Reserve Bank of India data shows that non-food bank credit increased by Rs1,18,257 crore in the first half of 2009-10, less than 50% of the growth in the same period last year. One reason for the low growth is the lower requirement of credit by petroleum and fertilizer firms, which were forced to bear the burden of subsidies last year. Credit to these firms grew by Rs22,391 crore in the first half of 2008-09, while it contracted by Rs9,179 crore in the same period this year. Even after adjusting for this impact and after taking into account the impact of bank investments in corporate paper, the adjusted non-food credit growth this fiscal year is still substantially lower than what it was in the same period of 2008-09.

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Public issues by non-financial entities, private placements by non-financial firms and commercial paper subscribed to by non-banking firms were substantially higher this fiscal. Resources made available by Life Insurance Corp. of India, too, were higher. Among foreign sources, while the volume of external commercial borrowings is lower, global and American depositary issues by non-banking companies have been more than last year. Foreign direct investment inflows have also increased.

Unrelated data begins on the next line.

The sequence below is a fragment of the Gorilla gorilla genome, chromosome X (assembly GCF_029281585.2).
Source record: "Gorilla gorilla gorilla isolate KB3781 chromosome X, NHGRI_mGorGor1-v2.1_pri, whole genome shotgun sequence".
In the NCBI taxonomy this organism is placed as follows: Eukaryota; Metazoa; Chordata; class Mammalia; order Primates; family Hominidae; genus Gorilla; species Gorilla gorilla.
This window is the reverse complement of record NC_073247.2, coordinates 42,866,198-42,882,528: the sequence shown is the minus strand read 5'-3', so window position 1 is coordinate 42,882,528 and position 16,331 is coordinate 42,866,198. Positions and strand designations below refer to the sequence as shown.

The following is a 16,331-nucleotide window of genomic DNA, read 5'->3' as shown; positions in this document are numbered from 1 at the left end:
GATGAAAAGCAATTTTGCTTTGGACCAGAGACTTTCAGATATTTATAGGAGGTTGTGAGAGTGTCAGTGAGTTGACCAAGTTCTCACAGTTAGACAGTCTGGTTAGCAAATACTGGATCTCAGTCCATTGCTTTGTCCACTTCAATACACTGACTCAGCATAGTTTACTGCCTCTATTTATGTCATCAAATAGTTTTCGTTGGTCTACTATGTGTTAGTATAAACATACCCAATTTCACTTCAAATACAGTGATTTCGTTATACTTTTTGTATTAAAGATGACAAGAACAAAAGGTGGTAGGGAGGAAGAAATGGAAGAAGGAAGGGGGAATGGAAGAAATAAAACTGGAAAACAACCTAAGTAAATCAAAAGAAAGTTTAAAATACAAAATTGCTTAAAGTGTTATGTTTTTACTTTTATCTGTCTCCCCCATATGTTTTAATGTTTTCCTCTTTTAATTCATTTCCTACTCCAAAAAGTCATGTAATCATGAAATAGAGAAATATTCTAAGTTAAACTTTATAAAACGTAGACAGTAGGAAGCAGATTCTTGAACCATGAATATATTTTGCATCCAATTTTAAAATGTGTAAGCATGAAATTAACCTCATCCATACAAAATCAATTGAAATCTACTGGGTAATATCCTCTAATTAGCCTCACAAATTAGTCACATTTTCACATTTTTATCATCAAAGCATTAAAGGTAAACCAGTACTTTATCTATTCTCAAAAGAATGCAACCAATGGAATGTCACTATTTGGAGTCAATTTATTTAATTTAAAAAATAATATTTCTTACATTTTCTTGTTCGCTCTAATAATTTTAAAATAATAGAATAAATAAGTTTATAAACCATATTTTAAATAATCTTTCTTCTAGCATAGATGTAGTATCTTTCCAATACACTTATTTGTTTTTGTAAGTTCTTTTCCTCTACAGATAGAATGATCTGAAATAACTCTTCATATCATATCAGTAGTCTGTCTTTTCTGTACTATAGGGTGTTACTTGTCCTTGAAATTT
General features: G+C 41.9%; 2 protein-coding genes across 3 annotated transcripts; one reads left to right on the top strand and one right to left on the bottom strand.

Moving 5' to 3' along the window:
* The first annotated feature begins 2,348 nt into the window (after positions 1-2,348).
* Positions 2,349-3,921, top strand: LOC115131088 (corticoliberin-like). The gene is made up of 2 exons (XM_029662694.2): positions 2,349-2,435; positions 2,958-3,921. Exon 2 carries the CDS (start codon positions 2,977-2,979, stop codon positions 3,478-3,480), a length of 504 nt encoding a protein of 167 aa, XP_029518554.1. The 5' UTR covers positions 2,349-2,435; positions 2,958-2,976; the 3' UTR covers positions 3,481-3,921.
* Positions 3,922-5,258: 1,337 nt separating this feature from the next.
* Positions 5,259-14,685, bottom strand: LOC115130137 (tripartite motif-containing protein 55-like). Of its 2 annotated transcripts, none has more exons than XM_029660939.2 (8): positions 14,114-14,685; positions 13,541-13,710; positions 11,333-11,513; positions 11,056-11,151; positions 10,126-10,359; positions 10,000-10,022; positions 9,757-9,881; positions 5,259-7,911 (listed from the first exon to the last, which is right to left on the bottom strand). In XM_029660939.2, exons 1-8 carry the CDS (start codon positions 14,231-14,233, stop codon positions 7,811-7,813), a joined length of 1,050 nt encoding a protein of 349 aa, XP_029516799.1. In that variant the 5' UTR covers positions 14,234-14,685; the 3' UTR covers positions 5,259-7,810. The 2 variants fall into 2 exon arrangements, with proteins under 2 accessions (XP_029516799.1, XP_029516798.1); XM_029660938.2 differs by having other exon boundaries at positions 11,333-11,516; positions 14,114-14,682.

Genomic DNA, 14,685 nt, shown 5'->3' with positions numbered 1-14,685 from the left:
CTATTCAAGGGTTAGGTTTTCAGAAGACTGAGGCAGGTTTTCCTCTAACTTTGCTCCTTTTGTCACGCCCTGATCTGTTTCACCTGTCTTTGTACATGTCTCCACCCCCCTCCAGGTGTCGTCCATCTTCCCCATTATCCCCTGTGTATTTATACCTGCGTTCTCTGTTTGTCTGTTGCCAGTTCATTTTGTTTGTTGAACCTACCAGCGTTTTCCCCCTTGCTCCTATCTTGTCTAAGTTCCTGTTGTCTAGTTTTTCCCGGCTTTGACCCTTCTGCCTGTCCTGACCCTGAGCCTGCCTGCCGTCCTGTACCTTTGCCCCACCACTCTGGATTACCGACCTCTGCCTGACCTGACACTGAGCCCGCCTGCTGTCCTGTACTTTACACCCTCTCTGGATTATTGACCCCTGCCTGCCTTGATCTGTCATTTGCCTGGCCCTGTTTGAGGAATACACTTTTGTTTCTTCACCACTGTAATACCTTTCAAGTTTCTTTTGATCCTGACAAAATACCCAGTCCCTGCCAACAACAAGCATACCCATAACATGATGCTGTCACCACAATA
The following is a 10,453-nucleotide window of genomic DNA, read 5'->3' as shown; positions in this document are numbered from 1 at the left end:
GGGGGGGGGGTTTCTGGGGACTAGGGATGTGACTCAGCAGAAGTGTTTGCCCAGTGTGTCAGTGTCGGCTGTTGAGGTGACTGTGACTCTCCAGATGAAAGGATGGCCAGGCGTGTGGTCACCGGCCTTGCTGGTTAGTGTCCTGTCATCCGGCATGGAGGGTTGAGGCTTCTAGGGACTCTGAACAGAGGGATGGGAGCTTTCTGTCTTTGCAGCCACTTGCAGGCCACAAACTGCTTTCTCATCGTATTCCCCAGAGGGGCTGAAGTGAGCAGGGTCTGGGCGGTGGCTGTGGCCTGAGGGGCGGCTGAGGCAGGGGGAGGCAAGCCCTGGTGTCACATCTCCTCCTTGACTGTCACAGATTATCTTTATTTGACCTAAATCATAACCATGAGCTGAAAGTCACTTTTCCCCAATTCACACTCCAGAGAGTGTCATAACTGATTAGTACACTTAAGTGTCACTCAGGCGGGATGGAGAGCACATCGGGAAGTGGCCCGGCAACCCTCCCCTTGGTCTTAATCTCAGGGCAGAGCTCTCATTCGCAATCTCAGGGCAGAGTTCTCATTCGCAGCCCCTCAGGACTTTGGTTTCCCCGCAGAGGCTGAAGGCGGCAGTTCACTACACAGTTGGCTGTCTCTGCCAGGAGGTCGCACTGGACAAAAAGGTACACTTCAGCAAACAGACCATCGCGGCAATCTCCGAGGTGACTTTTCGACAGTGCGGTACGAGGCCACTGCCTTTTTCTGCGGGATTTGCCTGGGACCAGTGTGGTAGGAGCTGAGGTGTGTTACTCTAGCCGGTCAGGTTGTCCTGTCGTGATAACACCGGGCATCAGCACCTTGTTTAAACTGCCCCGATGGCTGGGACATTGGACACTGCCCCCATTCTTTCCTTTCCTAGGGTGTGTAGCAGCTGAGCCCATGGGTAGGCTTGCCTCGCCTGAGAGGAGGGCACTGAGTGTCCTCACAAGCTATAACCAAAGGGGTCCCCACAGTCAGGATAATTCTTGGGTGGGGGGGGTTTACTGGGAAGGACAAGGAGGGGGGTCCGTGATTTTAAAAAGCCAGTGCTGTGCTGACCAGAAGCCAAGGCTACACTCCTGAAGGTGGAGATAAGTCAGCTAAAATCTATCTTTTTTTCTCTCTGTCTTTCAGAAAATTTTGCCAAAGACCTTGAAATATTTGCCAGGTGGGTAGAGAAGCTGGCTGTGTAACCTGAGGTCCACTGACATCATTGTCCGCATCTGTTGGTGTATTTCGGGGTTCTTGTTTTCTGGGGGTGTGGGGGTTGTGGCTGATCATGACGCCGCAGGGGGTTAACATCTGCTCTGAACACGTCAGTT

Taking all these sources into consideration, the total flow of resources to the commercial sector in the first half of the year has been Rs3,37,991 crore, 72% of last fiscal’s first-half tally of Rs4,68,211 crore. And if only the September quarter numbers are considered, the shortfall is only 20%. That probably accounts for the fact that despite the steep slowdown in bank credit growth, there’s little talk of a credit crunch by businesses.

In 2007-08, non-food credit accounted for 44% of the total flow of resources to the commercial sector. In the first half of 2008-09, it accounted for 51% of total resources. In the first half of the current fiscal, it accounted for 32% of total resources. It shows how important non-bank funding for firms has been this year.